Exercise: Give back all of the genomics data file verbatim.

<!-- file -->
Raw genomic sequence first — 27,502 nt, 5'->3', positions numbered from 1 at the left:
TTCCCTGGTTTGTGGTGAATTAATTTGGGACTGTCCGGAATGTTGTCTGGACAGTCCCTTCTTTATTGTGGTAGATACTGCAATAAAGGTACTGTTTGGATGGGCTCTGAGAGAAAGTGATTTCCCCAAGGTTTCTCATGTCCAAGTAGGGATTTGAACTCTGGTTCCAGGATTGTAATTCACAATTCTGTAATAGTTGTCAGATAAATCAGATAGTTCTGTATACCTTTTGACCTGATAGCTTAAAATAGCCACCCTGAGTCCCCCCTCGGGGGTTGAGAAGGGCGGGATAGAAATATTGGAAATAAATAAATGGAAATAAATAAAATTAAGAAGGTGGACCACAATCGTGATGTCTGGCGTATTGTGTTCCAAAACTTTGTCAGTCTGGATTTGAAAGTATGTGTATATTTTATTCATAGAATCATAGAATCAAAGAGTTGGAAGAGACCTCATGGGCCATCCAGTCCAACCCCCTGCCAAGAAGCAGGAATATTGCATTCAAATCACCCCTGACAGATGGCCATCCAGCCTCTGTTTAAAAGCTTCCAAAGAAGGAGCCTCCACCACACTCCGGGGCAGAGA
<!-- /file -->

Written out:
Raw genomic sequence first — 27,502 nt, 5'->3', positions numbered from 1 at the left:
TTCCCTGGTTTGTGGTGAATTAATTTGGGACTGTCCGGAATGTTGTCTGGACAGTCCCTTCTTTATTGTGGTAGATACTGCAATAAAGGTACTGTTTGGATGGGCTCTGAGAGAAAGTGATTTCCCCAAGGTTTCTCATGTCCAAGTAGGGATTTGAACTCTGGTTCCAGGATTGTAATTCACAATTCTGTAATAGTTGTCAGATAAATCAGATAGTTCTGTATACCTTTTGACCTGATAGCTTAAAATAGCCACCCTGAGTCCCCCCTCGGGGGTTGAGAAGGGCGGGATAGAAATATTGGAAATAAATAAATGGAAATAAATAAAATTAAGAAGGTGGACCACAATCGTGATGTCTGGCGTATTGTGTTCCAAAACTTTGTCAGTCTGGATTTGAAAGTATGTGTATATTTTATTCATAGAATCATAGAATCAAAGAGTTGGAAGAGACCTCATGGGCCATCCAGTCCAACCCCCTGCCAAGAAGCAGGAATATTGCATTCAAATCACCCCTGACAGATGGCCATCCAGCCTCTGTTTAAAAGCTTCCAAAGAAGGAGCCTCCACCACACTCCGGGGCAGAGA